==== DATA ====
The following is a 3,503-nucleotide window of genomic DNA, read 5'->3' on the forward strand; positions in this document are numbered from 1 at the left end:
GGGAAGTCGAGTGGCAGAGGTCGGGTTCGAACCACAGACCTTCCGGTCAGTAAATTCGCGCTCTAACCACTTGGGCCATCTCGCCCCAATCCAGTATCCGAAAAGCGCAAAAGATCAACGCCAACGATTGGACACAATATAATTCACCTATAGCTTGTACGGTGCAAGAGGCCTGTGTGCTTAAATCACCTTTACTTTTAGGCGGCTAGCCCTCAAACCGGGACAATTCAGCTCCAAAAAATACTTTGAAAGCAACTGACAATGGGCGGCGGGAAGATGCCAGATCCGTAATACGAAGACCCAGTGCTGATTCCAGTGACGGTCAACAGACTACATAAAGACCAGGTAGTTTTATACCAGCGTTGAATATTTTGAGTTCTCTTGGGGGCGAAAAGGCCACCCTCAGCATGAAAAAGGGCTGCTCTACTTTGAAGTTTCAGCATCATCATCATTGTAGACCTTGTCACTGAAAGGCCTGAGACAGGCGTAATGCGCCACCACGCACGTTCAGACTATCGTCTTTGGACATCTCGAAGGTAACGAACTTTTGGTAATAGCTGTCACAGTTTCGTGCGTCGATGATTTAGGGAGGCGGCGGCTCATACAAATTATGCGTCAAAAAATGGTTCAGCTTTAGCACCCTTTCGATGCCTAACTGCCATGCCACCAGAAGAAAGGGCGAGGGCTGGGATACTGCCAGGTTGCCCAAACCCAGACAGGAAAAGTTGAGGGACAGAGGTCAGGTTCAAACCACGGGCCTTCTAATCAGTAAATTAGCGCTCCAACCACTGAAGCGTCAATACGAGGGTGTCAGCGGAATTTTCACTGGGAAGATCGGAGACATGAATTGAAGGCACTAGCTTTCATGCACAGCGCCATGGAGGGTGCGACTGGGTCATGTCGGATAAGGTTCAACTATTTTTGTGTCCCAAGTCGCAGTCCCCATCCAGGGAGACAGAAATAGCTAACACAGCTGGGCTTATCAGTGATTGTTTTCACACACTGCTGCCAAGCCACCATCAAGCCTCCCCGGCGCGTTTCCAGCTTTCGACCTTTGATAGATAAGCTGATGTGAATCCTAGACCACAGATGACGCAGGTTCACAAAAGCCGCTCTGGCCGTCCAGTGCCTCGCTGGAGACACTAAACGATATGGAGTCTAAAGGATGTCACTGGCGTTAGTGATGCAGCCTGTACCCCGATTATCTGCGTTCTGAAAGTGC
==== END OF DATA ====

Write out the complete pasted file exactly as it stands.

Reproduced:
The following is a 3,503-nucleotide window of genomic DNA, read 5'->3' on the forward strand; positions in this document are numbered from 1 at the left end:
GGGAAGTCGAGTGGCAGAGGTCGGGTTCGAACCACAGACCTTCCGGTCAGTAAATTCGCGCTCTAACCACTTGGGCCATCTCGCCCCAATCCAGTATCCGAAAAGCGCAAAAGATCAACGCCAACGATTGGACACAATATAATTCACCTATAGCTTGTACGGTGCAAGAGGCCTGTGTGCTTAAATCACCTTTACTTTTAGGCGGCTAGCCCTCAAACCGGGACAATTCAGCTCCAAAAAATACTTTGAAAGCAACTGACAATGGGCGGCGGGAAGATGCCAGATCCGTAATACGAAGACCCAGTGCTGATTCCAGTGACGGTCAACAGACTACATAAAGACCAGGTAGTTTTATACCAGCGTTGAATATTTTGAGTTCTCTTGGGGGCGAAAAGGCCACCCTCAGCATGAAAAAGGGCTGCTCTACTTTGAAGTTTCAGCATCATCATCATTGTAGACCTTGTCACTGAAAGGCCTGAGACAGGCGTAATGCGCCACCACGCACGTTCAGACTATCGTCTTTGGACATCTCGAAGGTAACGAACTTTTGGTAATAGCTGTCACAGTTTCGTGCGTCGATGATTTAGGGAGGCGGCGGCTCATACAAATTATGCGTCAAAAAATGGTTCAGCTTTAGCACCCTTTCGATGCCTAACTGCCATGCCACCAGAAGAAAGGGCGAGGGCTGGGATACTGCCAGGTTGCCCAAACCCAGACAGGAAAAGTTGAGGGACAGAGGTCAGGTTCAAACCACGGGCCTTCTAATCAGTAAATTAGCGCTCCAACCACTGAAGCGTCAATACGAGGGTGTCAGCGGAATTTTCACTGGGAAGATCGGAGACATGAATTGAAGGCACTAGCTTTCATGCACAGCGCCATGGAGGGTGCGACTGGGTCATGTCGGATAAGGTTCAACTATTTTTGTGTCCCAAGTCGCAGTCCCCATCCAGGGAGACAGAAATAGCTAACACAGCTGGGCTTATCAGTGATTGTTTTCACACACTGCTGCCAAGCCACCATCAAGCCTCCCCGGCGCGTTTCCAGCTTTCGACCTTTGATAGATAAGCTGATGTGAATCCTAGACCACAGATGACGCAGGTTCACAAAAGCCGCTCTGGCCGTCCAGTGCCTCGCTGGAGACACTAAACGATATGGAGTCTAAAGGATGTCACTGGCGTTAGTGATGCAGCCTGTACCCCGATTATCTGCGTTCTGAAAGTGC